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Senate rules in favor of forced arbitration

(FinancialPress) – Customers may now be blocked from forming class action suits against banks and other financial institutions. On Tuesday, the U.S. Senate put and end to a ruling that forced the term “forced arbitration“ out of firms‘ contract clauses.

Vice-President Mike Pence appeared in his role of chamber‘s president and cast the tie-breaker, as the House found itself in a 50-50 vote stalemate. This marks the most significant roll-back of financial policy instituted during the Obama administration since President Trump was sworn in and declared he‘d give Wall Street more freedom of movement. In the end, the tally was 51-50.

The House of Representatives, which has a Republican majority, has already resolved to repeal the Consumer Financial Protection Bureau (CFPB), which had been released in July. It also resolved to ban similar institutions from being formed later down the road by bars regulators.

Once Trump signs the resolution, it will bring a harsh end to an effort lobbied for by federal regulators, financial lobbyists and consumer advocacy groups.

Richard Cordray – Director of the CFPB, was appointed during former president Barack Obama‘s administration. Known as a man of few comments, he couldn‘t avoid voicing his opinion on Tuesday night. “Wall Street won and ordinary people lost,“ he said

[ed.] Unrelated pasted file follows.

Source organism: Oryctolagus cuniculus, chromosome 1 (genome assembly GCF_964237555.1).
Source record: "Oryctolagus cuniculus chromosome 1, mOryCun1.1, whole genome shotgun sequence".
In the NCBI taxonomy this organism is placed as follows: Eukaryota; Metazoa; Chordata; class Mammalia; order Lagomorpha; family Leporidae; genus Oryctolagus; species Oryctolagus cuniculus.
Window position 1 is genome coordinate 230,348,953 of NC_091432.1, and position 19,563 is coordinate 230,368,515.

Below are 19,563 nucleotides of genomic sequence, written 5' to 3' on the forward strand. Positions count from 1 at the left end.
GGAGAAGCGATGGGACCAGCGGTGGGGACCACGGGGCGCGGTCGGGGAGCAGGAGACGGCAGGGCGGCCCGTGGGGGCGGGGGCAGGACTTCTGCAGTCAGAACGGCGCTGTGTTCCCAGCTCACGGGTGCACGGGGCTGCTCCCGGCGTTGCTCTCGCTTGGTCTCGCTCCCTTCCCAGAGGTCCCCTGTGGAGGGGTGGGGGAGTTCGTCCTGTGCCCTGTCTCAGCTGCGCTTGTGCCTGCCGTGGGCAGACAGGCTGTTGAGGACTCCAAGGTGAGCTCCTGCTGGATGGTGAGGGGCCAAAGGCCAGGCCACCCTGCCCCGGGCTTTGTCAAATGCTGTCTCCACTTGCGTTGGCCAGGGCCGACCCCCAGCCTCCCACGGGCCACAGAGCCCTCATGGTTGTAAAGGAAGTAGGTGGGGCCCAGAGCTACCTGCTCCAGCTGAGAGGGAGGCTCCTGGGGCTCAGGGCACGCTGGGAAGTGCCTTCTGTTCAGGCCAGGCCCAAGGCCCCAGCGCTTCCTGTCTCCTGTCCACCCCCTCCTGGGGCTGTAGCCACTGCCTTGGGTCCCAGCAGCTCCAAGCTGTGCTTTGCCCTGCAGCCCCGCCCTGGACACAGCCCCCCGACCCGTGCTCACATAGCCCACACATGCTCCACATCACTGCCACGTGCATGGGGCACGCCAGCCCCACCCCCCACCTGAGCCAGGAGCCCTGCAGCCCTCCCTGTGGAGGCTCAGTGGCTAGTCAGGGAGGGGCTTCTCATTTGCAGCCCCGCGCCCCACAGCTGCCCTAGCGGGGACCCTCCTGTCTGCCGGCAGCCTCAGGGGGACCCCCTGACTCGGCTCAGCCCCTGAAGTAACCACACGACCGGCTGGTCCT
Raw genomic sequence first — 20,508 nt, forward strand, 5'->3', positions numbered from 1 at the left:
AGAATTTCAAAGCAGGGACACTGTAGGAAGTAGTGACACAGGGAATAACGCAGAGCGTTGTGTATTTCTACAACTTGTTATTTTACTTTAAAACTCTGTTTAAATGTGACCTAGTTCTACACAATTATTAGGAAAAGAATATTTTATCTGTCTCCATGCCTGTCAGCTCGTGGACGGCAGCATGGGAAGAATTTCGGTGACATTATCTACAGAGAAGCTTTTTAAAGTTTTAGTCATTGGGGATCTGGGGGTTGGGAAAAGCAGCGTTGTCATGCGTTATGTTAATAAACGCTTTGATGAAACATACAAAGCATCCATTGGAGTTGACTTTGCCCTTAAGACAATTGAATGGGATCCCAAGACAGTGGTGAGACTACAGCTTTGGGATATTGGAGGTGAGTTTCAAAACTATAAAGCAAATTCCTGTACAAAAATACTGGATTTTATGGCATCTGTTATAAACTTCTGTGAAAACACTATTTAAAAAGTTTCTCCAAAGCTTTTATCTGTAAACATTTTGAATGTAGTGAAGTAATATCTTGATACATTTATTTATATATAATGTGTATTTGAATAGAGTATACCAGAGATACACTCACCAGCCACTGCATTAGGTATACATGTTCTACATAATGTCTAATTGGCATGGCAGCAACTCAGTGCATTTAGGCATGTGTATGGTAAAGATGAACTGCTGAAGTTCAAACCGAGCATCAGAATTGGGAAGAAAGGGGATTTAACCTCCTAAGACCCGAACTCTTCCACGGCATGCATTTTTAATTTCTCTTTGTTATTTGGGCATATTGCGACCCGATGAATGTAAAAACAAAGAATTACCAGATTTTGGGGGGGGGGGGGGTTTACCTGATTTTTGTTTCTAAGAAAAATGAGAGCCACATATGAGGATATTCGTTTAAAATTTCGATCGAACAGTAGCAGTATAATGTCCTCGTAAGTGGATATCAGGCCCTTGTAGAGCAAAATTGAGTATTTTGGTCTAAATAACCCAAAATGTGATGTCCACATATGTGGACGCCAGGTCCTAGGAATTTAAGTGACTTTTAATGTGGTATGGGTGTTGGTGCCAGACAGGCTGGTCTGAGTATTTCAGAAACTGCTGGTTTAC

He added: “This vote means the courtroom doors will remain closed for groups of people seeking justice and relief when they are wronged by a company.“

With this ruling, consumers find themselves bound to take any and all disputes to closed-door arbitration instead of being able to join class-action lawsuits. Class-actions allow complainants to pool in on litigation costs. These clauses have become a standard for practically every consumer product in the United States since being ruled legal in 2011 by the Supreme Court.

More recently, embattled Equifax Inc. (EFX) drew more unnecessary heat towards itself when it included forced arbitration in the terms of use for their free credit monitoring software, after its infamous data breach. The clauses were later removed.

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